Those thrills are influential, and it’s incredibly short-sighted, not to mention disingenuous, to say otherwise. Case in point: when I first read Jurassic Park, pre-2001, in my head, I could only envision the dinosaurs as if Ray Harryhausen were animating them. They were sped up, in keeping with Crichton’s descriptions, but they were still stop-motioned. I had no other frame of reference for how dinosaurs looked in motion. Then the movie came out, and it altered my perceptions so completely, that when I re-read the book the next year, all I could see were the CGI and Stan Winston versions of the dinosaurs.

There are other examples, to be sure, but there’s a very good reason why the term "magic" is so often associated with the movies. You want to watch two people perfect encapsulate the concept of existentialism' Go watch Waiting For Godot in the village. You want to go to another time and place and have your breath taken away' Watch Raiders of the Lost Ark. Or Star Wars. Or even something with minimal special effects, like The Godfather. Or movies that have gobs of special effects that you don’t even realize, like Gone With the Wind.

Movies do what movies have always purported to do, and just because they are bigger and louder now than they ever were, it doesn’t invalidate them.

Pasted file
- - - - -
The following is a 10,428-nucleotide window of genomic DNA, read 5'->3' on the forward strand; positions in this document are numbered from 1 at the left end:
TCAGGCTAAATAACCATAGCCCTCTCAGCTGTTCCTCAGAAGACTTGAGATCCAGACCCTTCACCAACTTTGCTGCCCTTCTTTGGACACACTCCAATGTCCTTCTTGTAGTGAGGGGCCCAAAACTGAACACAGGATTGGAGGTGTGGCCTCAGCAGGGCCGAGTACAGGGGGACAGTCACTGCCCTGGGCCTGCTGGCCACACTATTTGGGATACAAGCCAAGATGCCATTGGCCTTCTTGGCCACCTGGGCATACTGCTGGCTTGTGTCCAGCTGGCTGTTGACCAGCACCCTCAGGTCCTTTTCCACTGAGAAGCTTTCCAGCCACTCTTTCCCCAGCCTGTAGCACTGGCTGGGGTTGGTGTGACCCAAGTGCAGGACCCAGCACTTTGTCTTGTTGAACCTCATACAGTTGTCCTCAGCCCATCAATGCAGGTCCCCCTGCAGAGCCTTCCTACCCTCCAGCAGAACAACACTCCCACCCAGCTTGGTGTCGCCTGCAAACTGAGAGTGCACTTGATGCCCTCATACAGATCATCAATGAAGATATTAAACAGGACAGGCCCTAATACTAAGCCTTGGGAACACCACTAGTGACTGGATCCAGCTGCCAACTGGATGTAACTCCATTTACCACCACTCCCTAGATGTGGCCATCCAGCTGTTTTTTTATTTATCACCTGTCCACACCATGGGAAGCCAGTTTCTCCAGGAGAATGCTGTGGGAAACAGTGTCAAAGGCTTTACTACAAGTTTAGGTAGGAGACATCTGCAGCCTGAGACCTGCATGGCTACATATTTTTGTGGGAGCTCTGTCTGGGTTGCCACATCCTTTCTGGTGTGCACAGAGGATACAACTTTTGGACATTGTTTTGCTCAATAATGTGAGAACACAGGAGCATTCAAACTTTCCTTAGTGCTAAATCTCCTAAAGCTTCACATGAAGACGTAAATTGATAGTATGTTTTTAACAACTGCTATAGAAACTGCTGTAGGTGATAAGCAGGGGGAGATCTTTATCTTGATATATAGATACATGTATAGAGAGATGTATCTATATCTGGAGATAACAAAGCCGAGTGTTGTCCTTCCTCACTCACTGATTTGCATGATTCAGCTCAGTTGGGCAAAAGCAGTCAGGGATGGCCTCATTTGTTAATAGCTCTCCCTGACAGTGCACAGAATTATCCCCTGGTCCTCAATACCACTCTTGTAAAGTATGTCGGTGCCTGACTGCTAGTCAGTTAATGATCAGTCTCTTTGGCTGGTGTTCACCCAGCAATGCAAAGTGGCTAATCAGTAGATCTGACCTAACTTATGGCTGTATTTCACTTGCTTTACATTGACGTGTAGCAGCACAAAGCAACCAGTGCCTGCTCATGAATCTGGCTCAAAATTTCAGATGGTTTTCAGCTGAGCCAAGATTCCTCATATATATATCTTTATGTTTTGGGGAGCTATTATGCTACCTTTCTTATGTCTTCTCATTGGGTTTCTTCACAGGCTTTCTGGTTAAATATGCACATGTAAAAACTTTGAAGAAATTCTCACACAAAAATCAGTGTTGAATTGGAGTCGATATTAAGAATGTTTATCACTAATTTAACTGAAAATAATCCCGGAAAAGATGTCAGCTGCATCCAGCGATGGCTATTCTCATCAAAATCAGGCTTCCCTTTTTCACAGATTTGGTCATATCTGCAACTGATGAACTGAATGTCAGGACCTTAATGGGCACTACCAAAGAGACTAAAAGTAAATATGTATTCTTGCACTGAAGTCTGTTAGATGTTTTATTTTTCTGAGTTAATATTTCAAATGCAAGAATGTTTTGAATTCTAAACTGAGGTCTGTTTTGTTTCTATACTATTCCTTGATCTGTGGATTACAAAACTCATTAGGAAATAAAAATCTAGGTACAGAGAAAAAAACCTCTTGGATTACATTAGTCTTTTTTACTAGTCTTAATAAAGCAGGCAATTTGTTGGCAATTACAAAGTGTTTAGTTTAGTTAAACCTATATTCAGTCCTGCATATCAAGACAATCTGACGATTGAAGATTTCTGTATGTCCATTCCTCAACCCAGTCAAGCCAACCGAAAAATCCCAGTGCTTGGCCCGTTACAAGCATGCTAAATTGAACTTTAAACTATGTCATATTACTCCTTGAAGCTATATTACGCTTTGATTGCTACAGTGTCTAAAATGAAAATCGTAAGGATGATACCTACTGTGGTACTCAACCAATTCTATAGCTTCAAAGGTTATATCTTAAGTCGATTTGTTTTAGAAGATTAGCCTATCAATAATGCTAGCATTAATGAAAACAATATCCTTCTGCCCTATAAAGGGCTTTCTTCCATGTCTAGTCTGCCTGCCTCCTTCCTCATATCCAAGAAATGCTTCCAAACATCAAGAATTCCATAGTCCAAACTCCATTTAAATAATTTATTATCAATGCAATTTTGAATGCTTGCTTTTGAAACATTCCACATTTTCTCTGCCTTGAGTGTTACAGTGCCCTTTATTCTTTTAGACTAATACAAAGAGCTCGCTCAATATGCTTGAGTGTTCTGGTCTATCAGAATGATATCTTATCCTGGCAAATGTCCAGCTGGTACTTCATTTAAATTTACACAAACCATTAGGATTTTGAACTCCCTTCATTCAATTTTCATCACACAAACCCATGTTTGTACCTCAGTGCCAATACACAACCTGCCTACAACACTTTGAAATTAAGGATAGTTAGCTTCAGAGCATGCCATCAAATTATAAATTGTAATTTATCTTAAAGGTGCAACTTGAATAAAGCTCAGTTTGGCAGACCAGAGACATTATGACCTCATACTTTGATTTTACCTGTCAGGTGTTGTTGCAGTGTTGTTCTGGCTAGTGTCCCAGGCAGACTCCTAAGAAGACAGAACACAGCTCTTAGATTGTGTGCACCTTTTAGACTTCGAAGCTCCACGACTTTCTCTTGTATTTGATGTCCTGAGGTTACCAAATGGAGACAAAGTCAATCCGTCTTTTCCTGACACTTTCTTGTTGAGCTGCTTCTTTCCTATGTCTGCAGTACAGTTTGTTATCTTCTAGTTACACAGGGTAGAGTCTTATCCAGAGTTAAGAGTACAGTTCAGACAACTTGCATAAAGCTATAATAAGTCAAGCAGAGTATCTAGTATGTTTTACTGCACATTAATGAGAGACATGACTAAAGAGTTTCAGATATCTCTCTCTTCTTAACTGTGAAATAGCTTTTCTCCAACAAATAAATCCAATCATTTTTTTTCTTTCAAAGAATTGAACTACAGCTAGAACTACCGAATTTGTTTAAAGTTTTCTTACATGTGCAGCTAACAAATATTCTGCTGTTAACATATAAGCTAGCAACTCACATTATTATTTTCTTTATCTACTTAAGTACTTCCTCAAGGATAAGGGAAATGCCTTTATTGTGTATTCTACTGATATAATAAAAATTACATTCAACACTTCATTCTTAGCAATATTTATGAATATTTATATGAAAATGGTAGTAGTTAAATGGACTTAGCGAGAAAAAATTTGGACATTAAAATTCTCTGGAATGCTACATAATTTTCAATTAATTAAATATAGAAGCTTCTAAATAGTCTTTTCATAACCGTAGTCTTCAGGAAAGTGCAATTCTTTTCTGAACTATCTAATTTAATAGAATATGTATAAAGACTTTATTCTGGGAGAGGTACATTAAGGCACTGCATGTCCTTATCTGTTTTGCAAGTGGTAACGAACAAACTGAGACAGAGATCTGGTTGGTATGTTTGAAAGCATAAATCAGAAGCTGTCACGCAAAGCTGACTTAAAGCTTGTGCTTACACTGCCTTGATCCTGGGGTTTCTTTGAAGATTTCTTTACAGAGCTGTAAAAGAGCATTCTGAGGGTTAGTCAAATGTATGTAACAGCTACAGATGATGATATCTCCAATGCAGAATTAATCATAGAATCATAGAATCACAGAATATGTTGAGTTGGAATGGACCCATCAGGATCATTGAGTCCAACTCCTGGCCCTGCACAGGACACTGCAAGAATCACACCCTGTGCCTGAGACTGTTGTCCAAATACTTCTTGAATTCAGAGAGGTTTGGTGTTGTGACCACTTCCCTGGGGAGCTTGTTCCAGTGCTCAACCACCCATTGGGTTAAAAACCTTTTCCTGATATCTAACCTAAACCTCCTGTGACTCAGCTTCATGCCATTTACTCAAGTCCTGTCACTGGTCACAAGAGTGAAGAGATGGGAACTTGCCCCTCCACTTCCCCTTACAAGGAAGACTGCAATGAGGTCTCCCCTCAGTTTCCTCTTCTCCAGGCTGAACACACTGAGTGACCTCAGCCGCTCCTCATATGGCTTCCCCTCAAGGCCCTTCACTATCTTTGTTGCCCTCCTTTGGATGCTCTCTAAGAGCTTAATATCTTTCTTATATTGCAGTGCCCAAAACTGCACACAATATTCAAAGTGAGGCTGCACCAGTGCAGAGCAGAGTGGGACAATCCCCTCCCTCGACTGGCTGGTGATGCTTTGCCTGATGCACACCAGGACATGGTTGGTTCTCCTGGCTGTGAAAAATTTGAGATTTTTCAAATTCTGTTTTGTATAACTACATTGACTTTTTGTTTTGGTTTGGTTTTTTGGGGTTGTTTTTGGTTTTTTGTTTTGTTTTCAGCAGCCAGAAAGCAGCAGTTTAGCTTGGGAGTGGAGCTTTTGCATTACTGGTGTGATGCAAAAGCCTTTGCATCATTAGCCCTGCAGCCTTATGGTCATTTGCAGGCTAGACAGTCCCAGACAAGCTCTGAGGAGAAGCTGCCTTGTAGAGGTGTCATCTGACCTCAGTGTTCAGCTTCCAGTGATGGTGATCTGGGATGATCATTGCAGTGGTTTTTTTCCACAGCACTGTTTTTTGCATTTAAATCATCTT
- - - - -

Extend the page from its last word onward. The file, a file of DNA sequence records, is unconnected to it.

More to the point, movies are an integral part of the American Cultural Experience, and as a key component in popular culture, they can often magnify another aspect of popular culture and create new fans as well as validate old fans as to the worth of their chosen fandom.

Case in point: Harry Potter books had a huge following, but that following multiplied ten times over when the movies came out. So, there’s a precedent set for the role that movies play in popular culture.

That said, if you are unfamiliar with a particular aspect of popular culture, or perhaps just not a fan of a particular popular culture, then stay the hell away from the movies made out of the popular cultures subjects in which you are not a fan or unfamiliar. Why is that so hard for near-critics and blog-pundits to do?

You should have seen the bile spewed over the Speed Racer movie that came out last year. Film students across the country accused the Wachowski brothers of having "lost it," whatever "it" is, and complaining that the Speed Racer movie was full of needlessly saturated colors, physics-defying cars, and a strange flatness of depth that made the whole thing look like a badly-drawn cartoon.

They said this without a trace of irony, too, because they never saw the Speed Racer cartoon series in their lives. As fans of the series, the Wachowski brothers made exactly the movie that they, as fans, wanted to see. And for fans of Speed Racer, anyone under the age of 13, and racing fans in general, it succeeded wildly. The only people who didn’t like it were, you know, the near-critics and blog-monkeys.

People who get it, people who don't

It really comes down to people who get it and people who don’t. Let me be clear: I’ve seen more than one lambasting review of Quentin Tarantino’s Kill Bill movies that started out with "I’m not a big fan of the seventies or Kung Fu movies, so maybe I’m not the best person to review this film."

Ya think?

When the whole film is a love note to Shaw Brothers, The Streetfighter trilogy, and Sergio Leone films, and you’re not a fan, WHAT ON EARTH MADE YOU GO WATCH THE MOVIE IN THE FIRST PLACE?